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Water's Fine in Atlanta

BRADENTON, Fla. - Atlanta on Tuesday plans to price $600 million of uninsured water and wastewater revenue bonds in a one-day negotiated sale.

Proceeds will be used to convert commercial paper into long-term, fixed-rate debt and to provide new money for ongoing projects related to the city's $4 billion water and sewer program, which largely is driven by state and federal consent decrees.

The deal is expected to be structured as serial bonds maturing between 2010 and 2029, as well as term bonds in 2023 and 2039 to provide level debt service.

The bonds will be uninsured, although Atlanta has insured its water and sewer debt in the past. The city did get bids for this deal from one of the only remaining top-rated bond insurers, Assured Guaranty Corp.

"The value of insurance isn't what it was before all the downgrades," said Carmen Pigler, the city's chief of debt and investments. "For this transaction [insurance] wasn't viable compared to the benefits ... so if we had a vibrant insurance market certainly we would have gotten these bonds insured."

While the transaction itself is plain vanilla, the city's water and sewer bonds have split ratings.

Fitch Ratings assigned a BBB-plus with a stable outlook, Moody's Investors Service assigned a Baa1 with a stable outlook, and Standard & Poor's gave it an A rating while revising the outlook to negative from stable. All three affirmed their ratings on nearly $2.5 billion of outstanding parity debt.

While acknowledging that the rating agencies view risk factors differently, Pigler pointed out that the system has been in compliance over the years it has issued debt for what it calls the Clean Water Atlanta program.

Between 1994 and 2008, the city has spent nearly $3 billion on capital improvements mostly aimed at meeting the requirements of consent decrees.

But since starting the program to rectify water and sewer problems, it has faced major hurdles, ranging from the massive size of the overall program to today's economic downturn, Pigler said.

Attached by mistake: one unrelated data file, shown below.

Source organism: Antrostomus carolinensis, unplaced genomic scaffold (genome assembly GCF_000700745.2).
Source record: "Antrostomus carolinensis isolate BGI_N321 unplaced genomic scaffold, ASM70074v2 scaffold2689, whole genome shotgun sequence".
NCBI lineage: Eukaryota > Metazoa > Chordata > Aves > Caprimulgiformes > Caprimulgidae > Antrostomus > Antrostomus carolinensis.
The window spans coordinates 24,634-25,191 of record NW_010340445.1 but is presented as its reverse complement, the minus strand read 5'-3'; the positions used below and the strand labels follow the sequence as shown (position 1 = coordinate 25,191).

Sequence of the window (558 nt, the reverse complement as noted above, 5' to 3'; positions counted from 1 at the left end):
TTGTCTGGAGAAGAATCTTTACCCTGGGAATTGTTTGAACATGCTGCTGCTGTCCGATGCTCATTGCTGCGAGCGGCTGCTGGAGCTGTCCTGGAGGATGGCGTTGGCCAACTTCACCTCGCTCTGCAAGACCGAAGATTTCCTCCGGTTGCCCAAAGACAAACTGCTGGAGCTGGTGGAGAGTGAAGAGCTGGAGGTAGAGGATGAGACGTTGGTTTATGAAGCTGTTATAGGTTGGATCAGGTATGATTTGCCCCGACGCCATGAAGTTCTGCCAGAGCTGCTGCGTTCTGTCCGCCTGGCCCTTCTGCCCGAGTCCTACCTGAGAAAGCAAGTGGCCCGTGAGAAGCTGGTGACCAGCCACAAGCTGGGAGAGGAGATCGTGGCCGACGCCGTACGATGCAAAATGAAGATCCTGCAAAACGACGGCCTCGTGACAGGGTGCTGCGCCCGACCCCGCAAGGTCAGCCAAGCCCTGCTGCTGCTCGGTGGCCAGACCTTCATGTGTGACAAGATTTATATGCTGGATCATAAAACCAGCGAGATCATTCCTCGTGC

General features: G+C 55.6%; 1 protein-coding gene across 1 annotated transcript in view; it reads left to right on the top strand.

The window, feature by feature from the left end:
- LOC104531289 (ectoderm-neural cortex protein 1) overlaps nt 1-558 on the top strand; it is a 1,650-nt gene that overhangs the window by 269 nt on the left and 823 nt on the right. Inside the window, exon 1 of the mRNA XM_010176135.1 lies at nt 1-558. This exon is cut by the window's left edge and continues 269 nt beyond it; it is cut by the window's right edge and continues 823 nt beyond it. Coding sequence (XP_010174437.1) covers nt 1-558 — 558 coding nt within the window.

Despite the size of next week's uninsured offering in a troubled market and the split ratings, she said the city's underwriting team has assured her it can be done.

Senior manager JPMorgan and co-manager Banc of America Securities LLC have "very good distribution" capabilities, Pigler said.

"They both understand the credit and I'm sure they can get this done," she said. "For this size of a bond issue and with this credit rating, it's primarily a structure that's going to appeal to the institutional investor."

Like other regional water and sewer systems, Atlanta's is suffering from the recession and effects of cutbacks in service related to a lingering drought.

In response, the city has raised rates, initiated internal cutbacks, and reduced the 2009 through 2014 capital improvement program by approximately $800 million, although it still totals $1.7 billion.

The resulting pressures on the water and sewer system prompted Standard & Poor's to revise its outlook on the debt.

John Sugden
"The outlook revision reflects our assessment of the system's increased revenue and expenditure pressures associated with a weak economic environment and lower consumption," said analyst John Sugden.

"Furthermore, the system has reduced financial flexibility with rates that are already high and expected to continue to rise. The outlook revision also reflects increased risk associated with the system's debt profile."

Moody's said the system has above-average exposure to swaps and variable-rate debt with $752.8 million of variable rate debt outstanding, including $543 million in variable-rate demand obligations and $209.8 million in commercial paper notes.

Some $436.2 million of VRDOs are currently being held by Dexia Credit Local following the expiration of a standby bond purchase agreement on May 1. The bank-held bonds are subject to a bank rate of Prime plus 100 basis points, Moody's said.

There are also four interest-rate swap agreements, including two synthetic variable-rate swaps with a total notional amount of $216.8 million and two synthetic fixed-rate swaps with a total notional amount of $436.2 million - all with UBS AG as the counterparty.

Pigler said swaps are not a problem and the city anticipates coming back into the bond market in August to convert the variable-rate bonds that are experiencing liquidity-rated problems to a fixed rate.

She said it still must be determined whether to associate the swaps with other bonds or terminate them.

"The system does have new-money needs which we plan to address in future years," Pigler added.

Other underwriters on next week's offering are Citi, Morgan Stanley, M.R. Beal & Co., Rice Financial Products Co., and SBK-Brooks Investment Corp.

Co-financial advisers on the deal are First Southwest Co. and Grant & Associates LLC.

Kilpatrick Stockton LLP and Howell & Associates LLC are co-bond counsel. Greenburg Traurig LLP and Riddle & Schwartz LLC are co-disclosure counsel. Hunton & Williams LLP is underwriters' counsel.

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